Campbell Corner Poetry Prize

The Poetry of Eric Rawson: Finalist, 2004

Upon Revisiting the Birthplace of the Preacher Billy Sunday

At Griffith Observatory, Los Angeles

Upon Revisiting the Birthplace of the Preacher Billy Sunday


If I have sinned, the rain falls more blackly
On the corn fields, the river crests and floods

And the sparrow tucks under a wet wing
I must have believed it once when I came

Here to be hidden behind the treatment
Plant before the dealerships bought up all

The bottomland except this far corner
When you are sixteen maybe seventeen

Your monstrous sins distort the universe
You make the rain to fall you give your loved

Ones cancer and foul the community
With the powerful poison of your deeds

When I have sinned the rain falls more coldly
Even wet the acorns clack as they fall

From the yellow branches to the pavement
Stained with the tannins of half a century

Maybe more some shed some crib or storehouse
Stood here sheltering equipment records

Against the horde of winter sweeping down
From Canada and there's the rusted ruin

Of the old car a Buick I think where
I crawled with my canteen and notebook

To list the details of my sad slow days
Though it's hard to see under the sumac

And huckleberries and saplings pushing
Through the rotted seats and sticking out through

The broken windows what a mess of blood--
Root and cockleburrs I kick through it

Crunching acorns looking for the old marks
I get down there and gather a handful

Of the hard stuff and the moldy black stuff
The pure humility the smell of home


I drag my bag of sins behind me pale
Ones the rotten crabs and dark ones the burned

Wings heavy heavier every year--
But I'm too selfish to give them away

The little dears and the scary mothers
Drag my bag through the city where I live

Picking up sins at the farmers' market
Where I murder the sour disgusting old

Women licking the radishes picking
Up sins on the boulevard as I crack

The grimy fingers held out for a buck
Gathering sins while I'm rolling on the floor

Of the Largo chewing the waitresses'
Skirts like a dog toss them all in my bag

And stagger on through the beautiful world
Leaving a trail of black oil behind me


I'm lazy lazy all day and the next
I've hardly shaken off the night's dander

Before it's time to lean into the arms
Of afternoon the years have hung the weight

Of luxury on me I can't bear it
Here I am trying to live again with--

Out all the fat all the cheesy richness
O stupid youth rooted in the wind I

Know now why I sat on those hard pews when
All I believed in was sliced beef on rye

And a girl's new hips flaring in the grass
And I know now why I went the long way

Through snow or stood in the rain on the steps
Of the library for hours I know why

My head ached with algebra and why I
Hungered for the sight of ice-hung branches

But refused to let my dreams inform me
After all of these years I now know why

I used to walk through these fields on my knees
These very ones the sun was a hammer

And the soybeans bred clouds of biting gnats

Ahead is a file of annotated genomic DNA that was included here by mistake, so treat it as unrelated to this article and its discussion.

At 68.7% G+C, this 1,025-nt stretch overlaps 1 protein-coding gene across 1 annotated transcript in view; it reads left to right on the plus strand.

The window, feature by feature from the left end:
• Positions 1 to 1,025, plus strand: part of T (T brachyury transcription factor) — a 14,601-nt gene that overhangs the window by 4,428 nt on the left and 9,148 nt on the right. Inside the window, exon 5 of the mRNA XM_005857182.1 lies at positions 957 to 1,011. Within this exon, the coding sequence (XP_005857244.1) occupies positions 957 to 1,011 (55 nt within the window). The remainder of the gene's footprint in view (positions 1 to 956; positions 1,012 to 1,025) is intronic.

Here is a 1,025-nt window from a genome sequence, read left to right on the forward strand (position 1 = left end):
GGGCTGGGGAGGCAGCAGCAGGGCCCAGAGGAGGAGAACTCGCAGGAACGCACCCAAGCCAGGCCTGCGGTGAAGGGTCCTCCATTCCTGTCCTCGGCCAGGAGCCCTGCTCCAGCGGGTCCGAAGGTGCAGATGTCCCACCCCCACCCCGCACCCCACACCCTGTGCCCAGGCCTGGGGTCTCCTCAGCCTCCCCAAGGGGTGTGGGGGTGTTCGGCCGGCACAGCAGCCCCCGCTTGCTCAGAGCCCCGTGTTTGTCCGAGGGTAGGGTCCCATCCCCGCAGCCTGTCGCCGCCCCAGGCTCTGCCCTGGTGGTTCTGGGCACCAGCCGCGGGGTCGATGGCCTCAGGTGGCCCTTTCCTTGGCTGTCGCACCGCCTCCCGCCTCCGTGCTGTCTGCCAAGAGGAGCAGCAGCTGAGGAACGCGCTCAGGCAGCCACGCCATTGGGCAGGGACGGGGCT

All summer the weed crews crept down the rows

One mile down one mile back then rest for ten
Minutes to clean the dirt out of our shoes

Bugs climbed in our eyes sweat left salty tracks
On our foreheads our tongues stuck to our teeth

I loved the pain in my shoulders and feet

The clearness of it the reasons for it
The sunburn and the exhaustion the thirst

Even feeling the chemicals burning
Our lungs even knowing that we lost

A little of our lives to the harvest
Even if it offered nothing but hope

I loved the plainness and the mean labor
At sundown we staggered back to the bus

No one said a word about tomorrow
But all night long we rested at the breast

Of comfort lying in our hammocks in
The crickety air in the fine moonlight


There's hardly anyone alive today
Who remembers the wide use of manure

The smell of it on the fields or the smell
Of dung in the towns who knows what coffee

Smelled like at Wilshire & Vermont at eight
O'clock in the morning one-hundred years

Ago hardly anyone remembers
The smell of the canvas tabernacles

Or the fresh sawdust on the floors to damp
The penitent bootheel and what about

The smell of kerosene which no one knows
Anymore and the smell of castile soap

The smell of the Bronze Age the goats and figs
Or the smell of Gettysburg with its ten

Thousand rotting horses and smoking trees
There's no one alive who knows the smell of

Teepees by the Mississippi River
And no one who knows the smell of my own

History except me the smell of the bed
The smell beneath the juniper the smell

Of pears of frog-water the smell inside
A trombone case and of the gray paint on

The bleachers the smell of wet newspaper

That belongs to only one life among
The many and keeps the gate of memory

Open the smell of the first day of it
Of a ditch of a wet red dog the mud


Kneeling knees soaked ankles soaked hair dripping
I shake with the cold but not only that

Out here in the weeds in the greasy rain
Out here in the presbyterian autumn

Pouring down its dark flumes of clouds and flocks
Of migratory fowl let the wind blow through

My bones and hollow me out like a shell
Tear down my pride and hide me in the grave

Of your love dear God